Ethiopiques at vol. 27: Francis Falceto interviewed

Francis Falceto in Addis, 2010. (Photo credit: Maga Bo/flickr)


Francis Falceto does not really need an introduction. He has been credited with single-handedly bringing Ethiopian music to the forefront of world music consciousness through the éthiopiques series, although as he rightly points out, this is a task beyond the capacity of a single person. His contribution to the sharing and preservation of the unique legacy of Ethiopian music cannot be overestimated. Repeating the story of how he first got involved in Ethiopian music would be equally redundant as this has been well documented elsewhere. Instead we asked Francis about what we has up his sleeves for the next éthiopiques releases, about the ”azmari syndrome” and the contemporary music scene in Addis and what he thinks the future holds for Ethiopian music. Read his detailed and fascinating answers below.


The éthiopiques series has now reached 27 volumes. Do you see it as mission accomplished or are there still musical treasures in Ethiopia waiting to be discovered?

Such a “mission” cannot be really accomplished, cannot be absolutely complete and exhaustive, so rich and multi-facetted is the Ethiopian music heritage. The so-called mission is beyond the capacity of a single person. A lot remains to be discovered, specially among the recordings made before the shekla (vinyl) era.

At the moment, I am working on éthiopiques CDs devoted to the godfather of the great Oromo music, Ali Birra, + Kassa Tesemma and Muluqen Mellesse. I expect I’ll be able to release some more: Ayalew Mesfin, Frew Haylou, Abubaker Asheké, Girma Beyene, Tlahoun Gessesse’s shekla recordings with Imperial Bodyguard Band, a Tribute to Nerses Nalbandian, Italian 78 rpm shellacs of azmaris recorded in 1939, oldies of Wallias and Ibex bands, Bezunesh Bekele, Shegenewoch (Asselefech Ashine & Getenesh Kebret), and the last LP recorded by Mahmoud Ahmed on his own label in 1978 (actually the latest shekla ever released in Ethiopia). Also in the pipe are the recordings of brilliant Mursi music made by Jean-Baptiste Eczet and the amazing recordings and filmworks by Itsushi Kawase about lalibeloch.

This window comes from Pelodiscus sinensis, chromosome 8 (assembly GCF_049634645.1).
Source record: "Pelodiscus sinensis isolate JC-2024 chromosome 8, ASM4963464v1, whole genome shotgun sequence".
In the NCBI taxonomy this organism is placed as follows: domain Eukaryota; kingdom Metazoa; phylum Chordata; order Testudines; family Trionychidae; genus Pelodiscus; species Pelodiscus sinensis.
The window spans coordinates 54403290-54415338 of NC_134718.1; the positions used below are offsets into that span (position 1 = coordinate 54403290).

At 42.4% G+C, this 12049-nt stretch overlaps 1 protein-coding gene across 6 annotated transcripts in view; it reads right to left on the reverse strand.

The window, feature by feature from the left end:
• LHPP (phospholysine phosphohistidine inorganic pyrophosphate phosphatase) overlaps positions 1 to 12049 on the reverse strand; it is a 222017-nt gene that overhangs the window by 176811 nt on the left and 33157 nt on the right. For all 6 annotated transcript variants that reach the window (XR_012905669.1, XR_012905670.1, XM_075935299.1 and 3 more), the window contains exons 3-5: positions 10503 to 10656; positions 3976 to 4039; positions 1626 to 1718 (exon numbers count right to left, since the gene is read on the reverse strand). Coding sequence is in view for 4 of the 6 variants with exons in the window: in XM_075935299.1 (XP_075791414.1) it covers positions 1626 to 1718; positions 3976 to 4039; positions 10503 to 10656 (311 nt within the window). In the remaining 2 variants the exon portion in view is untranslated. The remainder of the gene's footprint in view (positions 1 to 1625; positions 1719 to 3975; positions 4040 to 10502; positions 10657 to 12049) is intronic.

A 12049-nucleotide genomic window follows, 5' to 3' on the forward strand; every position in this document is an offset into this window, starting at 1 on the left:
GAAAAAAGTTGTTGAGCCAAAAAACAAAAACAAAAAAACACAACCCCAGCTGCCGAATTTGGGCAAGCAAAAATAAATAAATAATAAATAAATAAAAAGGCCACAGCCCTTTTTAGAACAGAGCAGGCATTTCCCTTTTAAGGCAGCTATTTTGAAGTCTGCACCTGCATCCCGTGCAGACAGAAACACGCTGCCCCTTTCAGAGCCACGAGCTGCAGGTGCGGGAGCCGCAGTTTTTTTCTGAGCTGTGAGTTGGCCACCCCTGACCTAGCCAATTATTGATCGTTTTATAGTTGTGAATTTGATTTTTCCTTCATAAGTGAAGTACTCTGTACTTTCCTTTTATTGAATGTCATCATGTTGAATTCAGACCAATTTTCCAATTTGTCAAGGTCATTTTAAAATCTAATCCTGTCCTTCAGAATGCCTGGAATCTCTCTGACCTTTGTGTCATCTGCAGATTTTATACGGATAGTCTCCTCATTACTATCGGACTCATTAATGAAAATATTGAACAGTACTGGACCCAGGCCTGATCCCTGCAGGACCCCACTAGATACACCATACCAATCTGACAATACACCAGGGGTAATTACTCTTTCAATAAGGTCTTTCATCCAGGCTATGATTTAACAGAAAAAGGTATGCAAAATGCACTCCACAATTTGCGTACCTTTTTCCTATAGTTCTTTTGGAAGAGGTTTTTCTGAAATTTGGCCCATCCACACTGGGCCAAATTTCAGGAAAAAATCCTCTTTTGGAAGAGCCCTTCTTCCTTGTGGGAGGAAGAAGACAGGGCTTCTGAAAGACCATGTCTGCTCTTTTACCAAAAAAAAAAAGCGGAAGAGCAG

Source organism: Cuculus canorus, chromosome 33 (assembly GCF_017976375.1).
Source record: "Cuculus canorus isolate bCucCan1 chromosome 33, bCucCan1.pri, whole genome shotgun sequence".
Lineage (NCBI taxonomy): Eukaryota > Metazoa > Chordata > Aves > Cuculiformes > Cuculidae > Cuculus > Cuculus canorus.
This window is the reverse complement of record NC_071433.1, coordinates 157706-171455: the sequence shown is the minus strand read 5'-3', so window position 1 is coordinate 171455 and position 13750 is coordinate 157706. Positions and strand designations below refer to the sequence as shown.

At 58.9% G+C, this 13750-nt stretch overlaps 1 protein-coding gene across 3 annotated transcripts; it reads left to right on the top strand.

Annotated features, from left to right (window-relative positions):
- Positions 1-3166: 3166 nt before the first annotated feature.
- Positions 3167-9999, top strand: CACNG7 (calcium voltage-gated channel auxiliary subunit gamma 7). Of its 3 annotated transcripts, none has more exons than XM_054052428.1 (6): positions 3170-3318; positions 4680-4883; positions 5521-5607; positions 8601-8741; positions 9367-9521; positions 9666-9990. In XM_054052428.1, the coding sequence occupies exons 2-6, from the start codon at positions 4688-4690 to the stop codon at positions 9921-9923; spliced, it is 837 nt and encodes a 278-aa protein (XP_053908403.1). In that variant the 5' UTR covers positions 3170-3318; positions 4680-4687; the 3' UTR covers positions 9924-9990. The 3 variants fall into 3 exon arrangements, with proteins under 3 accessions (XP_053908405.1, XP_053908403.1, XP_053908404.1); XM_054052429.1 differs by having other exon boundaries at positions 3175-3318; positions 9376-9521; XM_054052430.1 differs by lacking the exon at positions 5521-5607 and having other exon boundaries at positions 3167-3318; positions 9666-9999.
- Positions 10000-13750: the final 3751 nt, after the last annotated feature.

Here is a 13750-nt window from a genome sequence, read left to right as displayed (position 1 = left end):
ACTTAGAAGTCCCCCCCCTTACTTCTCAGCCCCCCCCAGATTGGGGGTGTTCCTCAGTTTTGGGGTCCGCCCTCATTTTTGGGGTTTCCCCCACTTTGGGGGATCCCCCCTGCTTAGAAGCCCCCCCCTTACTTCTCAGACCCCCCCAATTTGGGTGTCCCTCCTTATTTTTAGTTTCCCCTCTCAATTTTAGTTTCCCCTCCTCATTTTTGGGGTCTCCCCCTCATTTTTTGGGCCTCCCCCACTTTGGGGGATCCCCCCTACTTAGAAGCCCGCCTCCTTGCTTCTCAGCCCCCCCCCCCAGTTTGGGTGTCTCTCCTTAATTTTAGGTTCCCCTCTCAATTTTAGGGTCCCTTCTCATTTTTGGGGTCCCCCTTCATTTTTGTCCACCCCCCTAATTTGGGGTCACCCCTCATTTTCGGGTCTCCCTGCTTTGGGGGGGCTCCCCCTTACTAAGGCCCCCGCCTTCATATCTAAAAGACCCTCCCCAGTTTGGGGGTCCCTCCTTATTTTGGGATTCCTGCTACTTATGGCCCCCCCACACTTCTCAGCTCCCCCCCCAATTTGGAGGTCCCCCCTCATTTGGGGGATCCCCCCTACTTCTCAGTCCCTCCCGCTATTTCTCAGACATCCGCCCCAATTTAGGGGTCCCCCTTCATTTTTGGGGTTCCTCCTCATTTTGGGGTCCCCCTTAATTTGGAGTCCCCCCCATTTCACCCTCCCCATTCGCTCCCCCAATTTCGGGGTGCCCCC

Still many more artists or music cultures would deserve to be revived and brought to the world audience – I am mostly thinking about some veterans of Agher Feqer Mahber (like Assefa Abate, Shishig Tchekol, Etagegn Hayle a.k.a. Zerrafé, Getamessay Abebe and so on…), and Harari music, southern peoples music(s), Menzuma, etc. Anyway, I do intend to put an end to the series one day. Any marathon needs a finishing line. Other personal works related to Ethiopia too remain to be done…


Your effort to bring Ethiopian music to the attention of a non-Ethiopian audience has been
ongoing for now more than 20 years. What keeps you motivated in this work?

Fun and excitation first. As a basic music lover, it was a must for me to share with other music lovers such a good music unknown outside of its native frontiers. Writing articles only would have been nonsense. If it is possible to write about James Brown or Mozart, as almost anybody has personal references about their music, writing about an unknown or unavailable music is simple nonsense because this cannot give a proper idea of it. So, from the very beginning (1984), it seemed to me that the music itself had to be available outside of Ethiopia, through records or concerts. And I stuck to this strategy, constantly and unshakably. I had to wait for the fall of the Derg and, all in all, more than 10 incredibly long years passed between my first trip to Ethiopia and the release of the first ethiopiques CD.